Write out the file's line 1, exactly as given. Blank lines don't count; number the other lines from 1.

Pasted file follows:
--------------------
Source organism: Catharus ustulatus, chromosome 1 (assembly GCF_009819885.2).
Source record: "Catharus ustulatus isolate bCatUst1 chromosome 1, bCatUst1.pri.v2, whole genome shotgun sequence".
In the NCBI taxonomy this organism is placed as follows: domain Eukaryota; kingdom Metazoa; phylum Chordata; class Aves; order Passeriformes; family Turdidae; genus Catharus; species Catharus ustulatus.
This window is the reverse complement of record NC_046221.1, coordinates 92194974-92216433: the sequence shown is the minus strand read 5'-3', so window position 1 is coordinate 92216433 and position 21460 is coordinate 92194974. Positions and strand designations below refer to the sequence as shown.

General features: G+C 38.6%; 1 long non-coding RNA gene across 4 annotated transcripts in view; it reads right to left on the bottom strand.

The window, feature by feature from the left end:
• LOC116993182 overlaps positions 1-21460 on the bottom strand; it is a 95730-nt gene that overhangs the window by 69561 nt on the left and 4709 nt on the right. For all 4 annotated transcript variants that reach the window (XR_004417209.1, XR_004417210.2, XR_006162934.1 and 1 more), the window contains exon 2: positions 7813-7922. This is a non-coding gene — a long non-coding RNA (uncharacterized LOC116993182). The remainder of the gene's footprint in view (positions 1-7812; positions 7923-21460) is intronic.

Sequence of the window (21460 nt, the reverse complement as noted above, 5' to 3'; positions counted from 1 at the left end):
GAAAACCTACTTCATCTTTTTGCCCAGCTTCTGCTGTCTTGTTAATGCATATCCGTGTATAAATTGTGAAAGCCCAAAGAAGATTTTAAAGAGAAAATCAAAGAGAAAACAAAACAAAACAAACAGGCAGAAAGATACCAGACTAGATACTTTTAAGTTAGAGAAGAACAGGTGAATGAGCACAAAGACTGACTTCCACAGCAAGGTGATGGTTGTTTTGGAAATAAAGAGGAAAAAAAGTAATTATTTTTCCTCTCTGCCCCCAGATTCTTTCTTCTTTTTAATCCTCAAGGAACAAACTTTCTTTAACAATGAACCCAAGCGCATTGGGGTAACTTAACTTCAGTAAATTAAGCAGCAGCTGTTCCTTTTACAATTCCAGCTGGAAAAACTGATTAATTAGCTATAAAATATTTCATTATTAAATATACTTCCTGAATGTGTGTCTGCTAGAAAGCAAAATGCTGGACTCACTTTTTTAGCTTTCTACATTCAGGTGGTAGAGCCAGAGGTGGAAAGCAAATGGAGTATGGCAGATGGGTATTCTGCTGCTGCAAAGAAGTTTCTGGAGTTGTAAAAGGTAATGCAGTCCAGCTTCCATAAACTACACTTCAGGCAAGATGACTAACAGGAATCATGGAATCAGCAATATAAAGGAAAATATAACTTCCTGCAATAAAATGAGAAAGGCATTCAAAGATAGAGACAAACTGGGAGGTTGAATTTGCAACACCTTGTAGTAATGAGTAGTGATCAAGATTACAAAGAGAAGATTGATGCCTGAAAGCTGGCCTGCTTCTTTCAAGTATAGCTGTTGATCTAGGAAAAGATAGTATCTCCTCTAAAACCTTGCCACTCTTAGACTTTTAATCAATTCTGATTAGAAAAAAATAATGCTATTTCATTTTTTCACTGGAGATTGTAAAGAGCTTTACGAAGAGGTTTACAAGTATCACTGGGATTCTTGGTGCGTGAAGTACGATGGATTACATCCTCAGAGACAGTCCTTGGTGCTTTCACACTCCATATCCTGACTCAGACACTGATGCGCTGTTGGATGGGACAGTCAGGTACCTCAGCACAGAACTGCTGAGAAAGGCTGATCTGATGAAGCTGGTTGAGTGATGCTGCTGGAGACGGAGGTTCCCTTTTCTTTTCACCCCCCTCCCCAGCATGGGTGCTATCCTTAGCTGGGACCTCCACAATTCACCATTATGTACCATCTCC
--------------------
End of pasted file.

Source organism: Catharus ustulatus, chromosome 1 (assembly GCF_009819885.2).